Jazmin Rodriguez – Chapter 4 Summary

Chapter Summary

Chapter four focuses on food and beverage operations. Describes the duties and responsibilities of a food and beverage director and other key department heads. Some of the departments explained within the food and beverage division in this chapter are: Kitchen, restaurant, bars, stewarding, catering, and room service. It teaches how to do calculations using key food and beverage operating scales.

Key Words and Concepts

  1. Banquet. My example: As a holiday tradition, the general manager arranged a Christmas banquet for the entire staff as a form of appreciation for their hard work.
  2. Banquet Event Order (BEO). My example: The hotel catering manager prepared a banquet event order for the event manager who was organizing a fundraising gala in the main ballroom.
  3.  Brigade. My example: The Brigade helps facilitate communication between staff and members. This is an organized system with the kitchen chef is in charge of supervising the rest of the line cooks.
  4.  Capture Rate. My example: Capture Rate gives the general manager a predictable number on how many guests is to be expected.
  5.  Catering. My example: The hotel was preparing a catering fundraiser gala for children with lupus.
  6.  Catering Coordinator. My example: The catering coordinator showed the president of the fundraiser a list of foods and desserts he can choose for the fundraising gala.
  7.  Catering Event Order (CEO). My example: The catering event order hired additional photographers and videographers for the gala. To insure the guest traveled home safely she hired additional transportation.
  8. Catering Service Manager (CSM). My example: Overall the president of the fundraising was pleased with the hard work of the all the individuals which made the gala an absolute success. He gave a special thanks to the catering service manager for hiring such talented individuals.
  9. Chef Tournant. My example: The chef tournant rotation through the stations was a major help to the station chef.
  10. Chief Steward. My example: The chief steward had to call a meeting with the kitchen staff to discuss complaints being received about the waiting time for guests to receive their orders.
  11. Classroom-Style Seating. My example: Classroom-style seating is optimal for the host, because it directs all the attention towards him/her.
  12. Contribution Margin. My example: The general manager used the restaurant’s high contribution margin as proof to show that business was improving.
  13. Dinner-Style Room Seating. My example: The chef used dinner-style room seating for his event, to ensure that everyone in attendance was being social.
  14. Director Of Catering (DOC). My example: The Marriot Hotel manager searched desperately for a new director of catering. Only a good DOC knows how to prepare for an event ahead of time, so he/she is not scrambling last minute.
  15. Director of Food and Beverage. My Example: As director of food and beverage, Helen always makes sure she designs a new menu for the holiday season.
  16. Executive Chef. My Example: Being the new executive chef, John felt a lot of pressure on him to make sure everyone in the kitchen was performing.
  17. Food Cost Percentage. My Example: Ben purchases water bottles for the hotel at $1.00 each, and then sells them for $2.00. This means his food cost percentage is 50%.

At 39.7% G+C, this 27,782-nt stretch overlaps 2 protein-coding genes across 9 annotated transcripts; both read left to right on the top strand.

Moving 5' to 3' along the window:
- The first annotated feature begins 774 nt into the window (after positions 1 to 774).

18. Food Sales Percentage. My example: The percentage of revenue generated through sale of food or drinks
  19. Horseshoe-Style Room Seating. My Example: The customer service trainer requested a horseshoe-styled room seating to help the staff interact during the workshop.
  20. Kitchen Manager. My Example: The kitchen manager at Sea Shore, makes sure all kitchen staff take safety procedures seriously to prevent any injuries.
  21. Labor Cost Percentage. My Example: The Labor Cost Percentage for the new restaurant is 42%. This was calculated by dividing the employee labor cost ($15,000.00), by the total cost of doing business which is $35,000.00.
  22. Perpetual Inventory. My Example: All modern kitchen managers use perpetual inventory software to know the exact amount of stock available.
  23. Pilferage. My Example: Safes were introduced into the hotel industry to help prevent accusations of pilferage towards the room service staff.
  24. Pour/Cost Percentage. My Example: Similar to food cost percentage, except used in beverage control.
  25. Responsible Alcoholic Beverage Service. My Example: A bar’s failure to comply and uphold the standards of the responsible alcoholic beverage service can result in a lawsuit.
  26. Restaurant Manager. My Example: To secure an effective establishment, sometimes restaurant managers have to make difficult decisions like firing an inefficient employee.
  27. Room Service. My Example: One element that aided the success of the hotel industry was the offering of room service. Room service allows guests at a hotel to get up and get their day started, without having to worry about the upkeep of the room.
  28. Shopper. My Example: People who are paid to use a bar as a regular guest would, except that they observe the operation closely.
  29. Sous Chef. My Example: In stressful situations the head chef relies on the sous chef to aide in finding the solution.
  30. Station Chef. My Example: To avoid chaos, the restaurant manager appointed several station chefs. These station chefs will each manage their own part of the kitchen, and share the responsibility.
  31. Theater-Style Room Seating. My Example: Theater-style room seating is usually used for the gathering of larger groups or people.

Leave a Reply

Your email address will not be published. Required fields are marked *